If you believe your credit or debit card details were compromised, it is a good idea to review all of the businesses and other organisations that you shared this data with to see whether they have suffered a data breach.
How do I cancel my credit card after a data breach?
Following a credit card data breach, you will need to call your card issuer and request that it be cancelled and that you be issued with a new card. If the card issuer is aware of the data breach, they will normally pre-emptively cancel your card and issue a replacement, but you should always check that this has been done rather than assuming it will be taken care of for you.
Will I be refunded for any charges from a credit or debit card data breach?
You have the right to be refunded for any unauthorised charges made using your debit or payment card under the Payment Services Regulations. Unauthorised credit card payments are covered in the same way under the Consumer Credit Act.
However, it is important to note that you may be held liable for any unauthorised charges made before you reported the loss of your credit or debit card details (up to a limit of £50). It is therefore essential to report the issue to your bank building society or credit card company as soon as possible.
What should I do if my card data was breached after finding my lost card?
If you discover that your data was breached after you found a previously lost credit or debit card, this does not necessarily mean you will be held liable for any unauthorised charges.
So long as you have declared that you have lost your card to your provider, you should not be liable for any charges.
If you did not declare that your card had been lost, then it may be difficult to refund any charges that were made as a result of a data breach.
Examples of debit and credit card data breaches
Abode Inc hack – 38 million customers affected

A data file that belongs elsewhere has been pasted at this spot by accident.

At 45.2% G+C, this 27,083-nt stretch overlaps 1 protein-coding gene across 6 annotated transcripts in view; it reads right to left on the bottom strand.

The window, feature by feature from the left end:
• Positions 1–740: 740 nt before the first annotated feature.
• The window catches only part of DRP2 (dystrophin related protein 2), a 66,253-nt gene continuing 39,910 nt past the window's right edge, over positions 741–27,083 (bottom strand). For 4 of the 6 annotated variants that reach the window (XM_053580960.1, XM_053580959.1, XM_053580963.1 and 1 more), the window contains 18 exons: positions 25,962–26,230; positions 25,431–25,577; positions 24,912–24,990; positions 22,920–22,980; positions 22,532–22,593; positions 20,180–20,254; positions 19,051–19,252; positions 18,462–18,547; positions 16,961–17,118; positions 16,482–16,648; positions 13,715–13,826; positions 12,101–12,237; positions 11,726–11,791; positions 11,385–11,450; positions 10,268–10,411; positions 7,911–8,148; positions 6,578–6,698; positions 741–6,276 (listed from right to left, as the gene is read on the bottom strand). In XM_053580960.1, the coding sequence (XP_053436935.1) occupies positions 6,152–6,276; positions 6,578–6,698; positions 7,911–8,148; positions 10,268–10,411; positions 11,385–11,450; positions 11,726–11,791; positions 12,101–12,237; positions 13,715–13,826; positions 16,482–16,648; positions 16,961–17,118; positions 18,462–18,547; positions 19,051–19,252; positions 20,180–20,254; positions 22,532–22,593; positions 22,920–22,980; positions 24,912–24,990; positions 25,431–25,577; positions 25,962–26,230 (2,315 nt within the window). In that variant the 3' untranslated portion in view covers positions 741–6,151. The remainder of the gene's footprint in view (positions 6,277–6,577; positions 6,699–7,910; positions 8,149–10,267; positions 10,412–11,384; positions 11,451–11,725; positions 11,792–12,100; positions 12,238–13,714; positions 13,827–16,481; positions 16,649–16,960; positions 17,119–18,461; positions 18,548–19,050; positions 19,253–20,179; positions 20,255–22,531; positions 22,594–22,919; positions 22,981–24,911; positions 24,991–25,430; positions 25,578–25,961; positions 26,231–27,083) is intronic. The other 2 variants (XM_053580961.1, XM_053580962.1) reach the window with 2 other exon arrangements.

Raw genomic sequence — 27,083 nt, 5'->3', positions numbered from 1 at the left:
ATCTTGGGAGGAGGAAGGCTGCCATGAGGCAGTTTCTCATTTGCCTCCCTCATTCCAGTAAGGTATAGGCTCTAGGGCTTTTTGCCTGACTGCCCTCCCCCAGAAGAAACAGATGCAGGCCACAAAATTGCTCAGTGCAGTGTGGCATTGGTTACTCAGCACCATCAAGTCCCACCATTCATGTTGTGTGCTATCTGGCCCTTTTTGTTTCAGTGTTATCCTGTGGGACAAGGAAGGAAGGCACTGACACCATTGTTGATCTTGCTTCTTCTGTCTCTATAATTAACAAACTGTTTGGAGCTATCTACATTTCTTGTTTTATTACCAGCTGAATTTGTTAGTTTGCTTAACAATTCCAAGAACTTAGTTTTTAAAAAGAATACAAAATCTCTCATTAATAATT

Software giant Adobe was the target of a cyberattack in 2013 that saw 38 million of their customers’ personal data compromised, including payment details of 2.9 million users. The hack was uncovered after a file was uploaded to a hacking forum that appeared to contain the usernames and hashed passwords of millions of Adobe customers.
Capital One data breach – 106 million people’s details stolen in hack
In July 2019, it was discovered that the personal details of around 106 million people were stolen by a hacker who targeted financial services company Capital One. The company is one of the world’s largest credit card issuers, and the hack involves names, addresses and phone numbers of people who had applied for the company’s products, but not their credit card account numbers.
Foreign exchange company Travelex suffers data breach
In 2019, Travelex was the victim of a cyberattack by the Sodinokibi ransomware group. The hackers were believed to have stolen payment card information about Travelex customers, as well as their social security numbers and dates of birth.
Read more about the Travelex data hack.
What to do if your debit or credit card information has been stolen
Reporting a financial crime
If you have been the victim of a financial crime, you can report this to the national fraud reporting service Action Fraud online or via telephone. This will then be the starting point for any police investigation.
How to stay safe following a debit or credit card data breach
If you are concerned that your credit or debit card details have been stolen or otherwise exposed in a credit card data breach, the following steps can help to minimise the risk of further harm:
- Contact your bank/credit card provider immediately.
- Change your passwords on all your accounts.
- Consider a credit freeze until the matter is resolved.
- If you have been the victim of a scam, report this to the police and contact Action Fraud for advice on what to do next.
- Inform credit reference agencies of any unauthorised activity, so they can take this into account when calculating your credit score in future.
- Register with the Cifas protective registration service – this will prevent any credit from being taken out in your name without additional security checks.
- Carefully monitor your bank and credit card statements for any payments or transfers you don’t recognise.
Find out more about what to do if your data has been stolen in a data breach.
Start your debit or credit card data breach claim today
At Hayes Connor Solicitors, we help you to claim compensation and steer you through the aftermath of a credit or debit card data breach – minimising the impact on you as much as possible.
With strict time limits in place for making a credit or debit card data breach claim, it’s important to act now to make sure you don’t miss out on your right to compensation.